Let's study ID: shaping organs (Introduction)

by David Turell @, Friday, December 24, 2021, 15:07 (27 days ago) @ David Turell

A study in zebra fish shows the forces that work:

https://www.sciencedaily.com/releases/2021/12/211222153136.htm

"...researchers at Harvard Medical School have discovered a mechanical process by which sheets of cells morph into the delicate, looping semicircular canals of the inner ear.

"Published Dec. 22 in Cell, the research, done in zebrafish, reveals that the process involves a combination of hyaluronic acid, produced by cells, that swells with water, and thin connectors between cells that direct the force of this swelling to shape the tissue.

"Although conducted in zebrafish, the work reveals a basic mechanism for how tissues take on shapes -- one that is likely to be conserved across vertebrates, the researchers say, and may also have implications for bioengineering.

***

"'The inner ear is a model for how cells work together to make complex structures that are needed for organisms to function," Megason added. "We went into it thinking it was a beautiful structure, but not knowing what we would find."

"What they did find surprised them.

"The conventional thinking is that the proteins actin and myosin act as tiny motors inside cells, pushing and pulling them in different directions to fold a tissue into a specific shape. However, the researchers discovered that zebrafish semicircular canals form through a markedly different process. During development, the cells produce hyaluronic acid, which is perhaps most well known as an antiwrinkle agent in beauty products. Once in the extracellular matrix the acid swells up, not unlike a diaper in a swimming pool. This swelling creates enough force to physically move nearby cells, but since the pressure is the same in all directions, the researchers wondered how the tissue ends up stretching in one direction and not another to form an elongated shape. The team found that this is accomplished by thin connectors between cells -- dubbed cytocinches -- that constrain the force.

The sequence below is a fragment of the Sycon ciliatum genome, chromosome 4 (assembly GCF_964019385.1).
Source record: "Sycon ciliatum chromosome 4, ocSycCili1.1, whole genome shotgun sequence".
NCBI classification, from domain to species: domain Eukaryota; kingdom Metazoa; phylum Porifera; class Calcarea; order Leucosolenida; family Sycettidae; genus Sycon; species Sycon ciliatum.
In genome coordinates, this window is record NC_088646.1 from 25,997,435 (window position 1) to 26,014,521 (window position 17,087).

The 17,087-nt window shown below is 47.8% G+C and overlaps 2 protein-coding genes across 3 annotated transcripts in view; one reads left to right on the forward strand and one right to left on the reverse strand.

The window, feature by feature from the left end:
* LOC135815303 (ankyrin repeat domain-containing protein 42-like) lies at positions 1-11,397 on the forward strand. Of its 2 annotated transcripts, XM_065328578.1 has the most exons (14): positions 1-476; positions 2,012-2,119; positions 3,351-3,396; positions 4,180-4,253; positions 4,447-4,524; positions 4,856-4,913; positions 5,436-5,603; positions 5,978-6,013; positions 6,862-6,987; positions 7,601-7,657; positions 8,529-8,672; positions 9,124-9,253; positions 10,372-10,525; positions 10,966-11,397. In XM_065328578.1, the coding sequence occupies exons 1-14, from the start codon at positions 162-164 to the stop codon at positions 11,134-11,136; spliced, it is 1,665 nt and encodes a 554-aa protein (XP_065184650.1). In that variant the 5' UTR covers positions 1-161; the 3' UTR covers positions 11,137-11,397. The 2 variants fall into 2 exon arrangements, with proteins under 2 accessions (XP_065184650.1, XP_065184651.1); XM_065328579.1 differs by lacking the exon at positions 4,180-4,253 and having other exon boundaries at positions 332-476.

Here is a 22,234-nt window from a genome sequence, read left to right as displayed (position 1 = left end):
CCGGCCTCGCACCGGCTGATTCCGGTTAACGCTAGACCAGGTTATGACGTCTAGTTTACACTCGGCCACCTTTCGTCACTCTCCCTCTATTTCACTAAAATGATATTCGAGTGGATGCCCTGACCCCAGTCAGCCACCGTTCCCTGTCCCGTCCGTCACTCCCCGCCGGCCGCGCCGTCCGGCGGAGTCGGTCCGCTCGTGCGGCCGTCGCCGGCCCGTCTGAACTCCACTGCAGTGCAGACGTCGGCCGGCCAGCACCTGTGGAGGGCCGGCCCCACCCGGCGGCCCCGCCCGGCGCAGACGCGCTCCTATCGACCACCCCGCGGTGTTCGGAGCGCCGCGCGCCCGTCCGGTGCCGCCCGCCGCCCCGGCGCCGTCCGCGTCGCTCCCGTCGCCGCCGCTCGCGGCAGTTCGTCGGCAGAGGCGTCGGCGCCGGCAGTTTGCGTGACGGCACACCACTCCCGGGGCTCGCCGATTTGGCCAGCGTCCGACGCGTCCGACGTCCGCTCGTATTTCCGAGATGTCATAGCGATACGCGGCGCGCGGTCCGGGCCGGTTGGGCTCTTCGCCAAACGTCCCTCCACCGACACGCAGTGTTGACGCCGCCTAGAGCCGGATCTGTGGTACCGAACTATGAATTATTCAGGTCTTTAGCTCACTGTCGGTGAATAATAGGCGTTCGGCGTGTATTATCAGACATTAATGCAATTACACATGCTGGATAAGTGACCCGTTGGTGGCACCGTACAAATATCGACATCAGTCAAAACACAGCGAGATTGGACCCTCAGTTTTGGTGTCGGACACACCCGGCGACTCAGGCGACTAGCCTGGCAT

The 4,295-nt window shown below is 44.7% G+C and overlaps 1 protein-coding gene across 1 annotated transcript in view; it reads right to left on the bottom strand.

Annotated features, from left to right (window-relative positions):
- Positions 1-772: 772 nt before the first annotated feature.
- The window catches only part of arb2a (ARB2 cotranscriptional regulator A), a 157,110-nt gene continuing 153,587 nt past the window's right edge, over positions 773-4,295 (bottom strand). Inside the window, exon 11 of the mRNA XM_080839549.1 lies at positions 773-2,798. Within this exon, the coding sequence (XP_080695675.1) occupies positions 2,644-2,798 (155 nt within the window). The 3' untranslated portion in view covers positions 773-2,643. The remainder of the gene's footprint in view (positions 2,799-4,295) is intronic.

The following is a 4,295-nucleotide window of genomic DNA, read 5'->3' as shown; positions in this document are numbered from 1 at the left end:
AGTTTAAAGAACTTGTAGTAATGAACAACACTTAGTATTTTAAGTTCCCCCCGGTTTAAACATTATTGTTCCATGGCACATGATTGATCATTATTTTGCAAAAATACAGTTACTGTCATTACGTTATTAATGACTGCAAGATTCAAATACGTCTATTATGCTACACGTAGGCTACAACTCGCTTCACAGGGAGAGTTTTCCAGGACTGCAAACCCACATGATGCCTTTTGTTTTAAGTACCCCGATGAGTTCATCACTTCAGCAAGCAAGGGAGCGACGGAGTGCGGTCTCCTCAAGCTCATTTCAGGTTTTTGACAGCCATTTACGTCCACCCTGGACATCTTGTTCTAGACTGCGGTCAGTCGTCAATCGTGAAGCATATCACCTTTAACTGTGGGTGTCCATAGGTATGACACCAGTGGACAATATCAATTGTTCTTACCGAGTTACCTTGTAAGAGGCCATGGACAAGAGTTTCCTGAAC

"'It's like if you were to put a corset on a water balloon and deform it into an oblong structure," Munjal said. This combination of swelling and cinching progressively shapes an initially flat sheet of cells into tubes.

"'Our work shows a new way of doing things," Megason said, adding that he hopes it will encourage people to consider additional mechanisms that may be involved in shaping tissues. "Cells have to use many different forces in order to accomplish what they need to, and time will tell exactly what the balance is between the molecular approaches of actin and myosin and the more physical approaches of pressure.'"

Comment: this study in the embryology of zebra fish is irreducibly complex. To shape an organ all of the forces and cell parts must act in concert. Therefor a process that cannot be developed stepwise. The process of embryology itself denies Darwin and requires design and a designer mind.


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